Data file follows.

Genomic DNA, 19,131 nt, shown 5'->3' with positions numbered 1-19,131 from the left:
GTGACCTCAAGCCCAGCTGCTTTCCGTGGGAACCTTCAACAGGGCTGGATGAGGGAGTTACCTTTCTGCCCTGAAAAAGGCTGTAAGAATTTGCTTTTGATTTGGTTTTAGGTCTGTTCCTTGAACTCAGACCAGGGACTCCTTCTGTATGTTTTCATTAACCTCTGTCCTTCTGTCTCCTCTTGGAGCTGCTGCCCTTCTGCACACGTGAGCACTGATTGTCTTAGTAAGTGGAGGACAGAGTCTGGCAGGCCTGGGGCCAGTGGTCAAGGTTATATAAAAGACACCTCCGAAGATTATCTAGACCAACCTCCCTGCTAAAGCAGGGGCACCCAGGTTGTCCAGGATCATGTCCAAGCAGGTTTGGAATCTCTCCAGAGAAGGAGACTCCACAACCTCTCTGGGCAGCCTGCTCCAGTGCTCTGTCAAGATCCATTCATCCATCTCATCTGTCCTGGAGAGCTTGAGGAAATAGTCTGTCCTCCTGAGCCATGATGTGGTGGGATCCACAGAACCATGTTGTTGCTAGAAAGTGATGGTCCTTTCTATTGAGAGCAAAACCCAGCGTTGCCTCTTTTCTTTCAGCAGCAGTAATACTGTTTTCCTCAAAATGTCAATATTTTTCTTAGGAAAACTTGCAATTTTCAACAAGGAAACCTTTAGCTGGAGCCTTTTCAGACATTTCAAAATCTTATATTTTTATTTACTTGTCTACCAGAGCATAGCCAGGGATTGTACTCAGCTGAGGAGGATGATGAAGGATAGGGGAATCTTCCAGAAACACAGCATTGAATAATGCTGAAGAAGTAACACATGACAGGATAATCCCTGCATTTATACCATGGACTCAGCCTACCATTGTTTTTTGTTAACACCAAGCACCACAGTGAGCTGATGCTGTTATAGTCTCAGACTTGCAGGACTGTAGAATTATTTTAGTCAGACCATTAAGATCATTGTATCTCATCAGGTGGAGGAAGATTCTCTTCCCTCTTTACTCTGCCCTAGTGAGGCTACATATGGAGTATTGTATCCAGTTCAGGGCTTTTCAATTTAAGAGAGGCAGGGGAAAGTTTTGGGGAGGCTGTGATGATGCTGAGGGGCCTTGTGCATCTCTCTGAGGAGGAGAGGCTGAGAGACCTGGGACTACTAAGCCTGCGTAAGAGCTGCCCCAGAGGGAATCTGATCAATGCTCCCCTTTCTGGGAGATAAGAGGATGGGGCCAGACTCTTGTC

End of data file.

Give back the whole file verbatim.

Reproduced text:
Genomic DNA, 19,131 nt, shown 5'->3' with positions numbered 1-19,131 from the left:
GTGACCTCAAGCCCAGCTGCTTTCCGTGGGAACCTTCAACAGGGCTGGATGAGGGAGTTACCTTTCTGCCCTGAAAAAGGCTGTAAGAATTTGCTTTTGATTTGGTTTTAGGTCTGTTCCTTGAACTCAGACCAGGGACTCCTTCTGTATGTTTTCATTAACCTCTGTCCTTCTGTCTCCTCTTGGAGCTGCTGCCCTTCTGCACACGTGAGCACTGATTGTCTTAGTAAGTGGAGGACAGAGTCTGGCAGGCCTGGGGCCAGTGGTCAAGGTTATATAAAAGACACCTCCGAAGATTATCTAGACCAACCTCCCTGCTAAAGCAGGGGCACCCAGGTTGTCCAGGATCATGTCCAAGCAGGTTTGGAATCTCTCCAGAGAAGGAGACTCCACAACCTCTCTGGGCAGCCTGCTCCAGTGCTCTGTCAAGATCCATTCATCCATCTCATCTGTCCTGGAGAGCTTGAGGAAATAGTCTGTCCTCCTGAGCCATGATGTGGTGGGATCCACAGAACCATGTTGTTGCTAGAAAGTGATGGTCCTTTCTATTGAGAGCAAAACCCAGCGTTGCCTCTTTTCTTTCAGCAGCAGTAATACTGTTTTCCTCAAAATGTCAATATTTTTCTTAGGAAAACTTGCAATTTTCAACAAGGAAACCTTTAGCTGGAGCCTTTTCAGACATTTCAAAATCTTATATTTTTATTTACTTGTCTACCAGAGCATAGCCAGGGATTGTACTCAGCTGAGGAGGATGATGAAGGATAGGGGAATCTTCCAGAAACACAGCATTGAATAATGCTGAAGAAGTAACACATGACAGGATAATCCCTGCATTTATACCATGGACTCAGCCTACCATTGTTTTTTGTTAACACCAAGCACCACAGTGAGCTGATGCTGTTATAGTCTCAGACTTGCAGGACTGTAGAATTATTTTAGTCAGACCATTAAGATCATTGTATCTCATCAGGTGGAGGAAGATTCTCTTCCCTCTTTACTCTGCCCTAGTGAGGCTACATATGGAGTATTGTATCCAGTTCAGGGCTTTTCAATTTAAGAGAGGCAGGGGAAAGTTTTGGGGAGGCTGTGATGATGCTGAGGGGCCTTGTGCATCTCTCTGAGGAGGAGAGGCTGAGAGACCTGGGACTACTAAGCCTGCGTAAGAGCTGCCCCAGAGGGAATCTGATCAATGCTCCCCTTTCTGGGAGATAAGAGGATGGGGCCAGACTCTTGTC